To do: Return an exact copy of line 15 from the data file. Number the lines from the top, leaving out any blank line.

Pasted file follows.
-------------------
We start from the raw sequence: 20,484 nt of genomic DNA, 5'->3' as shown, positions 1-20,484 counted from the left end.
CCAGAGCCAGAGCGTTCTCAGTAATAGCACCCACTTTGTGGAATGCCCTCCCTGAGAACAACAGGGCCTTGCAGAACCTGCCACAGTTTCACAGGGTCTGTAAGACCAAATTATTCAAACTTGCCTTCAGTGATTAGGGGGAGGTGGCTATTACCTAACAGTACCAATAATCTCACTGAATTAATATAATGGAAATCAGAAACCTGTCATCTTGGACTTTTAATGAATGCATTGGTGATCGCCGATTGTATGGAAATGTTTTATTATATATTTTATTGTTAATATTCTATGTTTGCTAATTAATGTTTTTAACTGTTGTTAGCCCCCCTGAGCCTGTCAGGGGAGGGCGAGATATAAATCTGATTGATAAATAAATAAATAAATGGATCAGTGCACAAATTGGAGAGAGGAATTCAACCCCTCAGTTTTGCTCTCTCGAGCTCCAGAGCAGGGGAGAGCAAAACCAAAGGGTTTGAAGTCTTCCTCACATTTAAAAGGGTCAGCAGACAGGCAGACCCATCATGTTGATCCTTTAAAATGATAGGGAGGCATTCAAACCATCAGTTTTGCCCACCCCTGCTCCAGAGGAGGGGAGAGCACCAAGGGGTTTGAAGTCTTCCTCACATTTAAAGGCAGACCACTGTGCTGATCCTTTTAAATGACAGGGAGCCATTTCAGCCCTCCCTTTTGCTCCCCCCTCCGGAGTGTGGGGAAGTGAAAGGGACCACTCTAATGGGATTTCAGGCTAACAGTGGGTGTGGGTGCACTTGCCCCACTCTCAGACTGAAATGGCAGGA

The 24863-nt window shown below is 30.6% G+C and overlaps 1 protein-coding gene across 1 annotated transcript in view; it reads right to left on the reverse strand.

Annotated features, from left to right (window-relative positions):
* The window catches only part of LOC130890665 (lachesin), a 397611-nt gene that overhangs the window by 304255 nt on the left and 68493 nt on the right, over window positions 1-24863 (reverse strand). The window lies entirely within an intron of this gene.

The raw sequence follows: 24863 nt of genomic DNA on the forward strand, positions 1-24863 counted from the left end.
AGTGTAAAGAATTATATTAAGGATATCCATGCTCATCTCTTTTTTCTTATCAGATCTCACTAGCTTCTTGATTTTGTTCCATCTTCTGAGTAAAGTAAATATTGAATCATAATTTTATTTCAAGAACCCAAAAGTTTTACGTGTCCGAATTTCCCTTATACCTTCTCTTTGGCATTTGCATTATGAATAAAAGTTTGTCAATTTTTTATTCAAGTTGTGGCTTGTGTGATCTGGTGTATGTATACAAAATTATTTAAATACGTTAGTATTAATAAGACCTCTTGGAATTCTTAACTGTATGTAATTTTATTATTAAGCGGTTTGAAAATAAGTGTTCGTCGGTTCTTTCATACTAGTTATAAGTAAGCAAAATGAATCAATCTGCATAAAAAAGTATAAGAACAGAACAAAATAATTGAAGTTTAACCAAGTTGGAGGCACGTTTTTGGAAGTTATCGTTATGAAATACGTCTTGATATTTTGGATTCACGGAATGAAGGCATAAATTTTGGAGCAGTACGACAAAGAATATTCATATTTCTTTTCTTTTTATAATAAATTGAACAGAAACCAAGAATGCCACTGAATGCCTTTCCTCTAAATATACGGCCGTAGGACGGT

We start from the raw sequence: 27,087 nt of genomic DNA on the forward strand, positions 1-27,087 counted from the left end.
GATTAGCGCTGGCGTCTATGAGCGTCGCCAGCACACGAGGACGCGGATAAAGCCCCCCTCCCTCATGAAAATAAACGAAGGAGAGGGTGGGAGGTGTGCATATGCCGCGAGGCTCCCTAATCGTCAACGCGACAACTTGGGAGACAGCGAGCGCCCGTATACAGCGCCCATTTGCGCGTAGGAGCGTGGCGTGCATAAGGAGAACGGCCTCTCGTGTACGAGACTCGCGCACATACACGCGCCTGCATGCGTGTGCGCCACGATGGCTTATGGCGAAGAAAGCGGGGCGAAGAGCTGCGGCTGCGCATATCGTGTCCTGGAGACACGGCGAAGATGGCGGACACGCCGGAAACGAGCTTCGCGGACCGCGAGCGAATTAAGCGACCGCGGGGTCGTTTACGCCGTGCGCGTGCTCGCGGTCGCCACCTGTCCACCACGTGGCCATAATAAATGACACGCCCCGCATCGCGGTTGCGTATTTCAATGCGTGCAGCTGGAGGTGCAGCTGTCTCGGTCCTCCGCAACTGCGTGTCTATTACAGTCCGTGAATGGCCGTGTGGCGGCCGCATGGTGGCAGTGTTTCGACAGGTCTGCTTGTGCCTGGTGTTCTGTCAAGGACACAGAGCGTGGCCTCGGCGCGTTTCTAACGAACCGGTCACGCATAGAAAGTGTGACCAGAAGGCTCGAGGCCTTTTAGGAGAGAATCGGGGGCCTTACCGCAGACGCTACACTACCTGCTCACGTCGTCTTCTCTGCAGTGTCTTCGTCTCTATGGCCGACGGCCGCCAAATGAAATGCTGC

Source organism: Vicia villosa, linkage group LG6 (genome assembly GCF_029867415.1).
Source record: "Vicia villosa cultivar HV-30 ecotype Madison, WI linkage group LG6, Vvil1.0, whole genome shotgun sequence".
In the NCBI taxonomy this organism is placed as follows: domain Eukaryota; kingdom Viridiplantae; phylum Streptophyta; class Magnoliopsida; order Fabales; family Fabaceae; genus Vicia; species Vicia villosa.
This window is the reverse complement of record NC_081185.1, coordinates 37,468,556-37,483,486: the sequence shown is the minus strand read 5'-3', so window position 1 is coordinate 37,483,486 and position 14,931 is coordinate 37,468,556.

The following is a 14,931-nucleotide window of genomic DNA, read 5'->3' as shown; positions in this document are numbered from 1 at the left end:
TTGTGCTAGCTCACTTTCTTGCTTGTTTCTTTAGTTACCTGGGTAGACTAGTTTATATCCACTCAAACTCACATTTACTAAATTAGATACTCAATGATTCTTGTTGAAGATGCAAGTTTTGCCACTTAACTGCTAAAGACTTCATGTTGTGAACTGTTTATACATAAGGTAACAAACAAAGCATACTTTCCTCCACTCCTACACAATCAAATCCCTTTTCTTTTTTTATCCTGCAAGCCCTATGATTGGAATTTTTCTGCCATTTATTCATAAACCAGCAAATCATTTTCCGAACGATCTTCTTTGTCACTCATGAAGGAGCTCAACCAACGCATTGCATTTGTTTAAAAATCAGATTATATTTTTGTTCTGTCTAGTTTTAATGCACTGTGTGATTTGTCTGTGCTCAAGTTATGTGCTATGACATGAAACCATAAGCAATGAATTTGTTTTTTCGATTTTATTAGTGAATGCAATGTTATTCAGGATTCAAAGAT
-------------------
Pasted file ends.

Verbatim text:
TTGTGCTAGCTCACTTTCTTGCTTGTTTCTTTAGTTACCTGGGTAGACTAGTTTATATCCACTCAAACTCACATTTACTAAATTAGATACTCAATGATTCTTGTTGAAGATGCAAGTTTTGCCACTTAACTGCTAAAGACTTCATGTTGTGAACTGTTTATACATAAGGTAACAAACAAAGCATACTTTCCTCCACTCCTACACAATCAAATCCCTTTTCTTTTTTTATCCTGCAAGCCCTATGATTGGAATTTTTCTGCCATTTATTCATAAACCAGCAAATCATTTTCCGAACGATCTTCTTTGTCACTCATGAAGGAGCTCAACCAACGCATTGCATTTGTTTAAAAATCAGATTATATTTTTGTTCTGTCTAGTTTTAATGCACTGTGTGATTTGTCTGTGCTCAAGTTATGTGCTATGACATGAAACCATAAGCAATGAATTTGTTTTTTCGATTTTATTAGTGAATGCAATGTTATTCAGGATTCAAAGAT